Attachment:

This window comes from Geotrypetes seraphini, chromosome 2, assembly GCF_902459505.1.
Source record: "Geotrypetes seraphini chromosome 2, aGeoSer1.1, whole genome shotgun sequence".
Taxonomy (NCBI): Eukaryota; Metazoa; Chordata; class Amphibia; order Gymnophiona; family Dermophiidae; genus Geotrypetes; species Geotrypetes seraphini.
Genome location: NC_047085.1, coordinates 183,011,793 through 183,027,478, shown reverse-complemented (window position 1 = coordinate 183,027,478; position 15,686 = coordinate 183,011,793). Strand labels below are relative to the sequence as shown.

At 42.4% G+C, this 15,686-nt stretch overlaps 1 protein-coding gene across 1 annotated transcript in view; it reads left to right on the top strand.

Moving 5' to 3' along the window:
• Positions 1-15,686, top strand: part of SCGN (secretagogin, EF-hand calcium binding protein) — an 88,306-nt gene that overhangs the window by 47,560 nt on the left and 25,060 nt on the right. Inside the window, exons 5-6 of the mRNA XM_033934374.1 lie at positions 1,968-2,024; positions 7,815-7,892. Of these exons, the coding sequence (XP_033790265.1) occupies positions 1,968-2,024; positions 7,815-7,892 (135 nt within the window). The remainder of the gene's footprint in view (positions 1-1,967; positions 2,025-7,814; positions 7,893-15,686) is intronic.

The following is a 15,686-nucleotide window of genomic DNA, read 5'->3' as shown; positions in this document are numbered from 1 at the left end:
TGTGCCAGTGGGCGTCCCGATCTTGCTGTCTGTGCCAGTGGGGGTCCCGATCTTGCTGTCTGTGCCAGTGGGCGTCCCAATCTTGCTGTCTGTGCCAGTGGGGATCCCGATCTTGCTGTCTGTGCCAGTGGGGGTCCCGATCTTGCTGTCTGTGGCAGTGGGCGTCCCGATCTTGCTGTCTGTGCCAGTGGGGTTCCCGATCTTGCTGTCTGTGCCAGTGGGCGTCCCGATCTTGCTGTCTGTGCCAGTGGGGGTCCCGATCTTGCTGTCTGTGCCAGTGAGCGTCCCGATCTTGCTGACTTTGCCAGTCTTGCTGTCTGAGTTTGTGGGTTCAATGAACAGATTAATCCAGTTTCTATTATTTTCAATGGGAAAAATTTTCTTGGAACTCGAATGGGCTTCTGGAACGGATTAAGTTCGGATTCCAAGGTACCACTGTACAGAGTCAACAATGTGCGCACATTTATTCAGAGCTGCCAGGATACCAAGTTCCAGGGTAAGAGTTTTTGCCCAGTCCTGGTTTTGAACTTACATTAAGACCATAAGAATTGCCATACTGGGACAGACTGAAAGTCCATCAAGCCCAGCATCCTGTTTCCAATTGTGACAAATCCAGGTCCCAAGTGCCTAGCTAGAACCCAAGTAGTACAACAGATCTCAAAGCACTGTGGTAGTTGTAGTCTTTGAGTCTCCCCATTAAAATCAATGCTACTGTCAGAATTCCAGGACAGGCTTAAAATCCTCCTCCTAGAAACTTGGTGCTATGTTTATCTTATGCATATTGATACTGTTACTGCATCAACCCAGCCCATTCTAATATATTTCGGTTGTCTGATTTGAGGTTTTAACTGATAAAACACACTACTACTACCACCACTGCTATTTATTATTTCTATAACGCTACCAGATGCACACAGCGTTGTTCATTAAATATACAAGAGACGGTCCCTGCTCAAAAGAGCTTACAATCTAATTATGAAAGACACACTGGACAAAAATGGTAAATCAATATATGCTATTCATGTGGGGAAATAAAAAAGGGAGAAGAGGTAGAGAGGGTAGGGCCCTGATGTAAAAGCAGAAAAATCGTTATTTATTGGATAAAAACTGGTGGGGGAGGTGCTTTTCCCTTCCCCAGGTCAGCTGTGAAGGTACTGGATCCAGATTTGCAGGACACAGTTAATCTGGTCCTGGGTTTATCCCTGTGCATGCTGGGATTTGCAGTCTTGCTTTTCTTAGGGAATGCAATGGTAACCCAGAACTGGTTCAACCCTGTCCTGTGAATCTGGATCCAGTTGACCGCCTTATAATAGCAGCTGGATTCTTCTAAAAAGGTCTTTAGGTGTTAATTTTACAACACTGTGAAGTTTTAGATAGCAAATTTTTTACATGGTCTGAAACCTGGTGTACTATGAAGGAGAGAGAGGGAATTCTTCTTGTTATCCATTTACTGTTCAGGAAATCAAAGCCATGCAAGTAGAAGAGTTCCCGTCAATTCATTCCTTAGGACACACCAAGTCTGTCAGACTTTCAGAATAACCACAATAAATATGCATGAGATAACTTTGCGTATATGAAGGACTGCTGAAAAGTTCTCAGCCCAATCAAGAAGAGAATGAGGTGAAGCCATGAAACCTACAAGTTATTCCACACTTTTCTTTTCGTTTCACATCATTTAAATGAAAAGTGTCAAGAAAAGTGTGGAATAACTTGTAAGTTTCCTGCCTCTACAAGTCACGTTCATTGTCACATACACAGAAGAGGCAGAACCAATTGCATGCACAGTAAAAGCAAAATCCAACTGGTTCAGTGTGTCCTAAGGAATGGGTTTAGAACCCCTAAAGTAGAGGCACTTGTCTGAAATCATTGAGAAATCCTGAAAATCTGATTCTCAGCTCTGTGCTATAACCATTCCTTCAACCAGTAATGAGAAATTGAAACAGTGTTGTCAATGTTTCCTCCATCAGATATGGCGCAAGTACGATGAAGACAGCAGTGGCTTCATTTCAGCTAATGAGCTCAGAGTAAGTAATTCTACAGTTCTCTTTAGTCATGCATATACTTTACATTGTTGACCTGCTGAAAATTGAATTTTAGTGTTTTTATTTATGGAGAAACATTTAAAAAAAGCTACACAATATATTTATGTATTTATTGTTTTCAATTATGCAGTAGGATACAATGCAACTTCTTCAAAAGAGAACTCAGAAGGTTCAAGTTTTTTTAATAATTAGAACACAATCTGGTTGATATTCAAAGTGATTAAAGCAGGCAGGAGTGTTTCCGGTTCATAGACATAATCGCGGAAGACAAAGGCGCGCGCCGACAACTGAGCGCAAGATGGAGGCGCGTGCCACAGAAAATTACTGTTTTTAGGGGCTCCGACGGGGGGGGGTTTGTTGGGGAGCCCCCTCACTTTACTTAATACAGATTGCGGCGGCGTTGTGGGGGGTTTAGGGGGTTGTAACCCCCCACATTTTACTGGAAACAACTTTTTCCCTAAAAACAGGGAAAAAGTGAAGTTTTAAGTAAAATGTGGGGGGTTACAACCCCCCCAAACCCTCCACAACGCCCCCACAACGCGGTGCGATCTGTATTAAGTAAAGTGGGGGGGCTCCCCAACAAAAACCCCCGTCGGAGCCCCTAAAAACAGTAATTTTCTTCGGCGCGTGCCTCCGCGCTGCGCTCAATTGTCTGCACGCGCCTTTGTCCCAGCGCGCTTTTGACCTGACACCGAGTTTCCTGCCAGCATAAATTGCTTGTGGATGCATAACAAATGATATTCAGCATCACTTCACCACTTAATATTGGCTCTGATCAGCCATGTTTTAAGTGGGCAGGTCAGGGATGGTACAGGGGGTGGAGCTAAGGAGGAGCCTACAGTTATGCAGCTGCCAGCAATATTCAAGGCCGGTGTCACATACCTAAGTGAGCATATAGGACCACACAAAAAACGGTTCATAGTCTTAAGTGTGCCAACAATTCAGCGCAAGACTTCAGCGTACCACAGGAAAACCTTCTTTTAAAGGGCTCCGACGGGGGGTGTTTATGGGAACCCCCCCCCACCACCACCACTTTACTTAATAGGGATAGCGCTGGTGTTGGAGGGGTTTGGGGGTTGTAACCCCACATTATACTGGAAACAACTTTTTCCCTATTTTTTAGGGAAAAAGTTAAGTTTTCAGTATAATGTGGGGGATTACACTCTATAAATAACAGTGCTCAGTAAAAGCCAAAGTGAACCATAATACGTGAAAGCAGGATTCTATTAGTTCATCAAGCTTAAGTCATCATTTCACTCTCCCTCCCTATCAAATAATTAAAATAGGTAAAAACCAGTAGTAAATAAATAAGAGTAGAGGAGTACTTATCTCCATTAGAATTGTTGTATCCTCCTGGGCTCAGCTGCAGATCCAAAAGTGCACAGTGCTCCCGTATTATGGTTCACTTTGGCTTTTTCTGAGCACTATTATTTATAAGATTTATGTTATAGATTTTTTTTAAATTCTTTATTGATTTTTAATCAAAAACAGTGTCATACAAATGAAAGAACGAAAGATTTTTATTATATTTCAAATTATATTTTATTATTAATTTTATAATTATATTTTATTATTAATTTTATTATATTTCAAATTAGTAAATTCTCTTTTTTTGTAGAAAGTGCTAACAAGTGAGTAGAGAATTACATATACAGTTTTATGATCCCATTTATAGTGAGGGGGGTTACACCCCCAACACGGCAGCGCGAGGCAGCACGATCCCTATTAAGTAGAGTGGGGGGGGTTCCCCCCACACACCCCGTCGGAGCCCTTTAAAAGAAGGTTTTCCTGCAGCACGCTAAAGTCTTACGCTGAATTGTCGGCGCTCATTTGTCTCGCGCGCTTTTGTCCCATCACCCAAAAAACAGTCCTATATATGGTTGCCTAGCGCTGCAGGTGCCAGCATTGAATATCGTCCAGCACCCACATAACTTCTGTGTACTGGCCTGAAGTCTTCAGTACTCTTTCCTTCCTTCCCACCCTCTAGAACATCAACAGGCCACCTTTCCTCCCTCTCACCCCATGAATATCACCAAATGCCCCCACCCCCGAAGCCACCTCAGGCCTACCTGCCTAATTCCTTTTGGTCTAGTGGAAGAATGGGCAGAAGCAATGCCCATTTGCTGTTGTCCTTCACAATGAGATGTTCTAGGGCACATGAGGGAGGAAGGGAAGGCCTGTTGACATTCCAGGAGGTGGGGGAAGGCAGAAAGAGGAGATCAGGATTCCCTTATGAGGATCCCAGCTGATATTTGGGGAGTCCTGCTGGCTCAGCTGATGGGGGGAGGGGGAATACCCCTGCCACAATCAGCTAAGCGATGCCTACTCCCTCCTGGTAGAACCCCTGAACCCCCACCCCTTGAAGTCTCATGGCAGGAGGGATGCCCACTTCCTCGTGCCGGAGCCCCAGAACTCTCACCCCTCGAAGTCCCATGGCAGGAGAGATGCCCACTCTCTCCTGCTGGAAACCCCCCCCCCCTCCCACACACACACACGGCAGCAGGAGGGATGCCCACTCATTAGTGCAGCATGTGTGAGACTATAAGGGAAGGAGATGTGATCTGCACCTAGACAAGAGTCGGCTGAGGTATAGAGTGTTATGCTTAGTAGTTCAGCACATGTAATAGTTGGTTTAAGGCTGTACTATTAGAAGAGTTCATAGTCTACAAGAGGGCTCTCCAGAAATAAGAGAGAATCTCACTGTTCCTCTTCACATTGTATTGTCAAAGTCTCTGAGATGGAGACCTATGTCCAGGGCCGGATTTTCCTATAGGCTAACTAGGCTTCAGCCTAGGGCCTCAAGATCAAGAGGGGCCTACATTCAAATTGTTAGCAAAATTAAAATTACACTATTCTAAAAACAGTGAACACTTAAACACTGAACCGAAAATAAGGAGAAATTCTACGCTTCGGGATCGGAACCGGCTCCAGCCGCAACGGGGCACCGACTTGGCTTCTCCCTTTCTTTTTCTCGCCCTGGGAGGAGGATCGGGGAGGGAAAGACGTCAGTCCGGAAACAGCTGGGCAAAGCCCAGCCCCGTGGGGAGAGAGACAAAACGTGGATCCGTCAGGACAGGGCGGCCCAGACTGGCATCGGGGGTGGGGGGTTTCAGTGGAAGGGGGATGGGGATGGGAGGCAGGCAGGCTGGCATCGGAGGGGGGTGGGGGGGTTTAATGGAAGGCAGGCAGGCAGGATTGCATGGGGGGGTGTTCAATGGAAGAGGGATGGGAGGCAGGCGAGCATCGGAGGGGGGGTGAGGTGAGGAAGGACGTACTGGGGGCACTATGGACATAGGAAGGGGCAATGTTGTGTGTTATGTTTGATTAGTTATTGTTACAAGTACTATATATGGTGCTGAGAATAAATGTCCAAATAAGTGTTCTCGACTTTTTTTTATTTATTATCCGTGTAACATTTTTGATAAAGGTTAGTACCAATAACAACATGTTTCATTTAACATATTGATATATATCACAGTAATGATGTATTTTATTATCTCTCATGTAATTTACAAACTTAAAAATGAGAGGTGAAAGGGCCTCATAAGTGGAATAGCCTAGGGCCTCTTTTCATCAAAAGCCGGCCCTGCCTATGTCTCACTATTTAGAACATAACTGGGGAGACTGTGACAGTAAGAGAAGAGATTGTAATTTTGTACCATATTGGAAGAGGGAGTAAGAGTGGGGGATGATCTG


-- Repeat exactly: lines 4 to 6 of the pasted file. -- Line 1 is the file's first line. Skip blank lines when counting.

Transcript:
Genome location: NC_047085.1, coordinates 183,011,793 through 183,027,478, shown reverse-complemented (window position 1 = coordinate 183,027,478; position 15,686 = coordinate 183,011,793). Strand labels below are relative to the sequence as shown.

At 42.4% G+C, this 15,686-nt stretch overlaps 1 protein-coding gene across 1 annotated transcript in view; it reads left to right on the top strand.

Moving 5' to 3' along the window: